The imposing, seven-story structure with darkened windows sits just across from the Malecon, or sea wall, central Havana’s communal hangout. It is unadorned, flying no flags, offering few signs that germinating inside are seeds of a better relationship between official enemies.
The United States cut off relations and imposed a trade embargo with communist Cuba more than half a century ago. But at the so-called US Interests Section in Havana, 50 US diplomats and 300 locally hired Cubans are quietly working on a range of common challenges.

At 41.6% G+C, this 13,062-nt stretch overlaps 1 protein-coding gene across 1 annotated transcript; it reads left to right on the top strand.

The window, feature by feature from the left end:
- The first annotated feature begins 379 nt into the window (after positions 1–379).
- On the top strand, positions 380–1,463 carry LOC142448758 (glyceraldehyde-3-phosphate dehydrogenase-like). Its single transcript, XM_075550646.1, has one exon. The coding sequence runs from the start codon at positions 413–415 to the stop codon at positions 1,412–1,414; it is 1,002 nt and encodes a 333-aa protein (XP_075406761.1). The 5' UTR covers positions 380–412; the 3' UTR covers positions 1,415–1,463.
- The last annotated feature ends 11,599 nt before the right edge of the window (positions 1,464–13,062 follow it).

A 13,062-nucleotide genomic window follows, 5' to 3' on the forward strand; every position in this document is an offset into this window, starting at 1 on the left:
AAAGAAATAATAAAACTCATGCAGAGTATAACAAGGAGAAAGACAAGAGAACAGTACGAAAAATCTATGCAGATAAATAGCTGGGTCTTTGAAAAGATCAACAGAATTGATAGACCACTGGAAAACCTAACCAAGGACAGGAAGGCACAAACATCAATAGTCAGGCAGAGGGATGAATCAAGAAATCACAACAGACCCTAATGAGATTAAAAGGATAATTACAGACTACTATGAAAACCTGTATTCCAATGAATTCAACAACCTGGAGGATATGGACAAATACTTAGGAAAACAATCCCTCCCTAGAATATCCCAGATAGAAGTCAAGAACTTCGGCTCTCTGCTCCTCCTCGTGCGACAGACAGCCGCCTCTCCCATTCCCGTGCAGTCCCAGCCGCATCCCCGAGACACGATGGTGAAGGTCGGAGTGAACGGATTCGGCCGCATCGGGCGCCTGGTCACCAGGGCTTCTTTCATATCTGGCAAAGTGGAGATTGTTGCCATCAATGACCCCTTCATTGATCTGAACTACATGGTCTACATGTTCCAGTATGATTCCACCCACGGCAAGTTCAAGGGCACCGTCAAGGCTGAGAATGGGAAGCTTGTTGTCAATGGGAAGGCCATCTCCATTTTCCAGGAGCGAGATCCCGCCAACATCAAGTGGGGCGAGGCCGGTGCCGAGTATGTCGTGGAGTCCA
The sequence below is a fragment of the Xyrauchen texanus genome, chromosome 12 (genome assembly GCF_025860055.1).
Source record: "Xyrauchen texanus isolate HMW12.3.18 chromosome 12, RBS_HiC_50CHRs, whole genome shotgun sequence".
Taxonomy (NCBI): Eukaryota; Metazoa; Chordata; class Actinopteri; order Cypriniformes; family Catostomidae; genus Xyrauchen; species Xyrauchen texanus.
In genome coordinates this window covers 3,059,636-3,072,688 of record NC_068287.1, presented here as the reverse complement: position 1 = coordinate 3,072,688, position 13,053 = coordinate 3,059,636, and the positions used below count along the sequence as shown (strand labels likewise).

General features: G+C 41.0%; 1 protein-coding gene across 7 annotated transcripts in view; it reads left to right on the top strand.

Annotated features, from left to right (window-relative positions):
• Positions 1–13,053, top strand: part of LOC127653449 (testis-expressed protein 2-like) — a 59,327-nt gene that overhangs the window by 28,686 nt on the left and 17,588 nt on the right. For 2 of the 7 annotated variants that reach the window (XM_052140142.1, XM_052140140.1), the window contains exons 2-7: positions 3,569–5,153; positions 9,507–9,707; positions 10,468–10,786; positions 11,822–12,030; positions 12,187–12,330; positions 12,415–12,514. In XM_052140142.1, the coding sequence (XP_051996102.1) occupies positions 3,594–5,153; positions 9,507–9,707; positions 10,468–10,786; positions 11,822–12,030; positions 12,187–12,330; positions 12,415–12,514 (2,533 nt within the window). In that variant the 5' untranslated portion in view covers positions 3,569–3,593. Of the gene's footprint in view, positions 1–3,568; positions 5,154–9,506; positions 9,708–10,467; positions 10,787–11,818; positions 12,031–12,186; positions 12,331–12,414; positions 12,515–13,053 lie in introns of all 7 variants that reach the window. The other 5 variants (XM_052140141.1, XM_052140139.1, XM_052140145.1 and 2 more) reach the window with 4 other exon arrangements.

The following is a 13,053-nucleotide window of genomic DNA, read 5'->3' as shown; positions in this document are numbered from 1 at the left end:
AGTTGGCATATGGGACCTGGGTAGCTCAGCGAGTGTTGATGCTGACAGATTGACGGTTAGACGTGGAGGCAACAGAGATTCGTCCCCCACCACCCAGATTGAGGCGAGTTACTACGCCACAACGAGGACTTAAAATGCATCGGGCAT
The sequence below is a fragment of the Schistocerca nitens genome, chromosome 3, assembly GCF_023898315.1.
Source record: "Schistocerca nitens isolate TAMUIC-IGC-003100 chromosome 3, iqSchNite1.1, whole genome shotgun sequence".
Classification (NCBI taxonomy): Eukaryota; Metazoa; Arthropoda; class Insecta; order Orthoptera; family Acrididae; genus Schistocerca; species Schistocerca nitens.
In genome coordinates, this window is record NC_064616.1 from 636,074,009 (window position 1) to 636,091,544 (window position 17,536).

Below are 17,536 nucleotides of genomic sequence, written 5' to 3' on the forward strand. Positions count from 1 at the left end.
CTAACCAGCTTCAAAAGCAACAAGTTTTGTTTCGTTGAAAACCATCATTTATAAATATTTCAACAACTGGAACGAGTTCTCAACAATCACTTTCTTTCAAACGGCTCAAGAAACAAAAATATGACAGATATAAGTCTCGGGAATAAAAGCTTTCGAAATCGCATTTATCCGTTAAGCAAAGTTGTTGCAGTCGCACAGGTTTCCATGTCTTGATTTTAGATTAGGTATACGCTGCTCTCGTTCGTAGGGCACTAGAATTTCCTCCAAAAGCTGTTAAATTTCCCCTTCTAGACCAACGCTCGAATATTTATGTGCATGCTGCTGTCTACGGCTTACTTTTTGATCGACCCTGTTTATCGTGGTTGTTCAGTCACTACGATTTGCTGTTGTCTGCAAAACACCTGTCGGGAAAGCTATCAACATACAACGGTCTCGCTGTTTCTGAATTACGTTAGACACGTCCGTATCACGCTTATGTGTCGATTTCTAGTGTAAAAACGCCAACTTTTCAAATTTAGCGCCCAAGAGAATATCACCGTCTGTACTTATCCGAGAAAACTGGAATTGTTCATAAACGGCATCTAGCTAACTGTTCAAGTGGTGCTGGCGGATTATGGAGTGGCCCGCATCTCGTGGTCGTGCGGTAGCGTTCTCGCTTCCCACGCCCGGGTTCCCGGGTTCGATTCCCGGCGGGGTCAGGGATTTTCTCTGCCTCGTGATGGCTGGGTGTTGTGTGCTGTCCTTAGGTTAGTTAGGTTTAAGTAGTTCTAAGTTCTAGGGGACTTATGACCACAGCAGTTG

The two governments are cooperating to combat human trafficking, improve airline security, and conduct search and rescue operations. They are working on joint efforts to improve public health and guard against environmental degradation. And “working-level” discussions are under way to do more, officials say.